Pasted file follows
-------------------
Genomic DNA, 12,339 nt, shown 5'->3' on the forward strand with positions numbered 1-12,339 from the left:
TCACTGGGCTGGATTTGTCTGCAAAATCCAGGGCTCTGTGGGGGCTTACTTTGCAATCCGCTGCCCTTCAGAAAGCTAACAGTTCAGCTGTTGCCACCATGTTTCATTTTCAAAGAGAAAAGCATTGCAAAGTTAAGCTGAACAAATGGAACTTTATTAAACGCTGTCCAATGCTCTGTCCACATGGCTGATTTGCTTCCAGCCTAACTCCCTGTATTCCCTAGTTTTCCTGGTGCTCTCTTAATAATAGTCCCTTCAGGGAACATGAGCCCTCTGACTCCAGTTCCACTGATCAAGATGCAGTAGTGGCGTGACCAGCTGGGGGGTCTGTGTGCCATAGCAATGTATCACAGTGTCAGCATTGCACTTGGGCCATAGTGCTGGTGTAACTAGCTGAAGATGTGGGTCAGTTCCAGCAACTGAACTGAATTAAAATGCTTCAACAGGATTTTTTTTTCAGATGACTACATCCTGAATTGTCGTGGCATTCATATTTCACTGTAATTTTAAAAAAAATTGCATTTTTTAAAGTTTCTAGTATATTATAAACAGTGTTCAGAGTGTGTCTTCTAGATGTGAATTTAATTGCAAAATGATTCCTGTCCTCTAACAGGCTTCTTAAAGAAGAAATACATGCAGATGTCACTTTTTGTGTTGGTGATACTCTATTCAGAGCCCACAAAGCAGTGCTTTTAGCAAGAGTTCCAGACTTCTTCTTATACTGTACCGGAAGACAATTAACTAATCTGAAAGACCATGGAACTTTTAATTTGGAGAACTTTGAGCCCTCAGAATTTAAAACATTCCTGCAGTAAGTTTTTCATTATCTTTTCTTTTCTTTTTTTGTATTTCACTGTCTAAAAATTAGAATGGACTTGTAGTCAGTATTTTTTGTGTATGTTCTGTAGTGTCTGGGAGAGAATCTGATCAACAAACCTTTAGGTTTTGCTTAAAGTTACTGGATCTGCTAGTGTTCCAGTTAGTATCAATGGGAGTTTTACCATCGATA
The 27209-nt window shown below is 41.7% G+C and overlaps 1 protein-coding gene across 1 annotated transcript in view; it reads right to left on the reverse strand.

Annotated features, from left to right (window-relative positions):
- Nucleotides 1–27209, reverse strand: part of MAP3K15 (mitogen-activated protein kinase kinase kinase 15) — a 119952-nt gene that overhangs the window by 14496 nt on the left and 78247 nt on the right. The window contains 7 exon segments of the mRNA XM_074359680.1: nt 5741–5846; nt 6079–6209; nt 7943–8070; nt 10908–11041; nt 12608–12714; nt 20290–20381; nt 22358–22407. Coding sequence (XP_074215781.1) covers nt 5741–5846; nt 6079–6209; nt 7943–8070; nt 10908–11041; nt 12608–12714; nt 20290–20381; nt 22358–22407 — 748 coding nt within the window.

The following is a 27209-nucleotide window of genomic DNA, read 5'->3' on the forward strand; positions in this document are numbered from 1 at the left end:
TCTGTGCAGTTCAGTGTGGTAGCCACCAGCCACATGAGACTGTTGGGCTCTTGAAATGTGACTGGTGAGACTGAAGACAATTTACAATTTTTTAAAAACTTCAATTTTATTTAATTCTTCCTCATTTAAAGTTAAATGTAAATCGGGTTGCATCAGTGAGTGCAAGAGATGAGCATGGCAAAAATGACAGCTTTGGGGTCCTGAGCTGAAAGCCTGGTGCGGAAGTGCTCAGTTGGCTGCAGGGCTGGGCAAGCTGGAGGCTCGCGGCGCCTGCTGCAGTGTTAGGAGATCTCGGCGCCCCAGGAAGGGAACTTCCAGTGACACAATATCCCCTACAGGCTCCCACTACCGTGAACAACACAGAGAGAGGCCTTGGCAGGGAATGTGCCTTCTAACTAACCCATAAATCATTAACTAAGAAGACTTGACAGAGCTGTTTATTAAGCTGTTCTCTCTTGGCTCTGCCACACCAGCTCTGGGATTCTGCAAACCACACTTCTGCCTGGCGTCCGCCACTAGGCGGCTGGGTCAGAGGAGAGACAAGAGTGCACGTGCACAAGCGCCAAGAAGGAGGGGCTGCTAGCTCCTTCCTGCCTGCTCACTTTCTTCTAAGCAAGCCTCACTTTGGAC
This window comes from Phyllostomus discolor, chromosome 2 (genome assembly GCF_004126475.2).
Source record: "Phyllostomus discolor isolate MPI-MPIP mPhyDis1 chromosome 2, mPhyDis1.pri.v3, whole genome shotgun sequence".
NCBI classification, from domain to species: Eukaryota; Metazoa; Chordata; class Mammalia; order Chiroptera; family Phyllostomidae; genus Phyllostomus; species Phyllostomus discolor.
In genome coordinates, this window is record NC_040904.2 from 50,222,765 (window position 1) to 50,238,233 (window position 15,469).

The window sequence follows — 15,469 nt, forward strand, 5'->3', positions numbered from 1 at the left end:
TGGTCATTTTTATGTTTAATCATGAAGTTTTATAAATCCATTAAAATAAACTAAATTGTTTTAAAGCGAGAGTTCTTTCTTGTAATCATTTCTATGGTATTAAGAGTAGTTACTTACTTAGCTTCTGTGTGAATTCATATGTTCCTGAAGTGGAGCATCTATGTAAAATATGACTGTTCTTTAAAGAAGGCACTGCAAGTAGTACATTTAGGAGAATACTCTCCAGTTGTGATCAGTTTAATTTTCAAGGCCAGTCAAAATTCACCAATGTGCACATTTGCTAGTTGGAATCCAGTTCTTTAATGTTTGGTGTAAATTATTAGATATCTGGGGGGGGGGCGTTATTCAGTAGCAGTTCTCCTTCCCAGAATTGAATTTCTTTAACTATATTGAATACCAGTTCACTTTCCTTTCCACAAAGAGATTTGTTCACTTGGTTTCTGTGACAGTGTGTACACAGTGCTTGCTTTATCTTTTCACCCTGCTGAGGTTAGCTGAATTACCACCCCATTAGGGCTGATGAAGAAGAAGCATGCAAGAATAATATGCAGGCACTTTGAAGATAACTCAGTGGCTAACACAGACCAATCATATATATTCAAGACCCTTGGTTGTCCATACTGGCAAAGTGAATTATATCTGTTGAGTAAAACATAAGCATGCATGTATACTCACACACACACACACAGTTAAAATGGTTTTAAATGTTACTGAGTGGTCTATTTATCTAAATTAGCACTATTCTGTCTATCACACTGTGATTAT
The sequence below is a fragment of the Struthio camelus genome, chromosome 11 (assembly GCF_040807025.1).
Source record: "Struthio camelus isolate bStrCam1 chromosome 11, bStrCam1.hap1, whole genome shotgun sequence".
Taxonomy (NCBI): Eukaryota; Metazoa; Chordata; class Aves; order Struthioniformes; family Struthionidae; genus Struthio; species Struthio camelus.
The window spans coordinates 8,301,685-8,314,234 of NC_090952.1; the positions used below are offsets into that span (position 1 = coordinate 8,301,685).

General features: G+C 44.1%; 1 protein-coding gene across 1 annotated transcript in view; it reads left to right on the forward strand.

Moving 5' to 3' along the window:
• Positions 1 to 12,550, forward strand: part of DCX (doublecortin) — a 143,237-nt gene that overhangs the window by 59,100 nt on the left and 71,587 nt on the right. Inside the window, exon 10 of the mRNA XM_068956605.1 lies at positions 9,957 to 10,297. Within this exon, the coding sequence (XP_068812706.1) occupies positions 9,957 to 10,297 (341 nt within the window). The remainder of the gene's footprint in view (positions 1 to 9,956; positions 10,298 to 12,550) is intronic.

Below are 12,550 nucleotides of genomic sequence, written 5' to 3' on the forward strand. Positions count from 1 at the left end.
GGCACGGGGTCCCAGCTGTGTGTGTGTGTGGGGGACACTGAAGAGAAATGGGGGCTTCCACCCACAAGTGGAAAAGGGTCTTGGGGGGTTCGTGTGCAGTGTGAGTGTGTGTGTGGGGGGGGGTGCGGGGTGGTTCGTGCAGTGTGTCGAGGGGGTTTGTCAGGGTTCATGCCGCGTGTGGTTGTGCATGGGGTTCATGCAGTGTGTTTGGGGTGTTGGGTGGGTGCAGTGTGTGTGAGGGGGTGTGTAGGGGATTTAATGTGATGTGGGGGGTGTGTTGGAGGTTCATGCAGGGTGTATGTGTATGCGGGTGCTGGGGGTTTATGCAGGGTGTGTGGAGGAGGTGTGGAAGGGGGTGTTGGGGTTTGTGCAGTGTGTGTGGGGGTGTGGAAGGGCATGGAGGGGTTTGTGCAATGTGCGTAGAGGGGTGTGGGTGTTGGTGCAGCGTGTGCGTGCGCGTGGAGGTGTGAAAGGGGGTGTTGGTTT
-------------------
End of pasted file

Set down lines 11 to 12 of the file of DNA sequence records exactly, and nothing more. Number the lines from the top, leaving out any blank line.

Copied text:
In genome coordinates, this window is record NC_040904.2 from 50,222,765 (window position 1) to 50,238,233 (window position 15,469).

The window sequence follows — 15,469 nt, forward strand, 5'->3', positions numbered from 1 at the left end: